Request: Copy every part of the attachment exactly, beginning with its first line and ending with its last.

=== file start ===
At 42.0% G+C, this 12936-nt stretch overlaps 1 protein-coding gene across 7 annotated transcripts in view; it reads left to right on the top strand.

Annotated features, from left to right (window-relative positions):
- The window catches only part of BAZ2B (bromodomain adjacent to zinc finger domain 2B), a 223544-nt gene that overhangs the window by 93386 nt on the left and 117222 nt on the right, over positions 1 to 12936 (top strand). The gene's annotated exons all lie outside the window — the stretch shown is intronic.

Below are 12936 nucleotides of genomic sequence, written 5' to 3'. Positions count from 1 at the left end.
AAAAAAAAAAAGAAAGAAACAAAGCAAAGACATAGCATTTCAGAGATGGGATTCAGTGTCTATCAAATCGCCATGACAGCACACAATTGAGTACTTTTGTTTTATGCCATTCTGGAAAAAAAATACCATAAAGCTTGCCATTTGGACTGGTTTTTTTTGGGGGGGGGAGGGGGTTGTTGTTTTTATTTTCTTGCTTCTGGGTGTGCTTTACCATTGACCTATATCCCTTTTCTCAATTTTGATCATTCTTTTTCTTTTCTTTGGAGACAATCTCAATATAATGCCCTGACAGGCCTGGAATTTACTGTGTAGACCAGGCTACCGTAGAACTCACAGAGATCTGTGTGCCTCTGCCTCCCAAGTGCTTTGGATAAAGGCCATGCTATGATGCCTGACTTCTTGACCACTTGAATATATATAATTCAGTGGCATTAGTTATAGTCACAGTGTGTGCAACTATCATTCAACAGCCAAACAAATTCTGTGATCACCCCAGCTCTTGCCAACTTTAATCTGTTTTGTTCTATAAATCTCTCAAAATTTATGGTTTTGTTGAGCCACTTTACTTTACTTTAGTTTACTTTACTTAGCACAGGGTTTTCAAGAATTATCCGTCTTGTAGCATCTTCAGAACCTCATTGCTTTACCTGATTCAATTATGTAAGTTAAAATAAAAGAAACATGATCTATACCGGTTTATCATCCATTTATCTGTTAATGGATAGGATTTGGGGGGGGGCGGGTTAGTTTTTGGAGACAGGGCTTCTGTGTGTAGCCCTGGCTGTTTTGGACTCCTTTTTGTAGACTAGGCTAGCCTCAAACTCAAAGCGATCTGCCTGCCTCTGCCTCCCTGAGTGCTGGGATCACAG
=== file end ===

At 42.0% G+C, this 12936-nt stretch overlaps 1 protein-coding gene across 7 annotated transcripts in view; it reads left to right on the top strand.

Annotated features, from left to right (window-relative positions):
- The window catches only part of BAZ2B (bromodomain adjacent to zinc finger domain 2B), a 223544-nt gene that overhangs the window by 93386 nt on the left and 117222 nt on the right, over positions 1 to 12936 (top strand). The gene's annotated exons all lie outside the window — the stretch shown is intronic.

Below are 12936 nucleotides of genomic sequence, written 5' to 3'. Positions count from 1 at the left end.
AAAAAAAAAAAGAAAGAAACAAAGCAAAGACATAGCATTTCAGAGATGGGATTCAGTGTCTATCAAATCGCCATGACAGCACACAATTGAGTACTTTTGTTTTATGCCATTCTGGAAAAAAAATACCATAAAGCTTGCCATTTGGACTGGTTTTTTTTGGGGGGGGGAGGGGGTTGTTGTTTTTATTTTCTTGCTTCTGGGTGTGCTTTACCATTGACCTATATCCCTTTTCTCAATTTTGATCATTCTTTTTCTTTTCTTTGGAGACAATCTCAATATAATGCCCTGACAGGCCTGGAATTTACTGTGTAGACCAGGCTACCGTAGAACTCACAGAGATCTGTGTGCCTCTGCCTCCCAAGTGCTTTGGATAAAGGCCATGCTATGATGCCTGACTTCTTGACCACTTGAATATATATAATTCAGTGGCATTAGTTATAGTCACAGTGTGTGCAACTATCATTCAACAGCCAAACAAATTCTGTGATCACCCCAGCTCTTGCCAACTTTAATCTGTTTTGTTCTATAAATCTCTCAAAATTTATGGTTTTGTTGAGCCACTTTACTTTACTTTAGTTTACTTTACTTAGCACAGGGTTTTCAAGAATTATCCGTCTTGTAGCATCTTCAGAACCTCATTGCTTTACCTGATTCAATTATGTAAGTTAAAATAAAAGAAACATGATCTATACCGGTTTATCATCCATTTATCTGTTAATGGATAGGATTTGGGGGGGGGCGGGTTAGTTTTTGGAGACAGGGCTTCTGTGTGTAGCCCTGGCTGTTTTGGACTCCTTTTTGTAGACTAGGCTAGCCTCAAACTCAAAGCGATCTGCCTGCCTCTGCCTCCCTGAGTGCTGGGATCACAG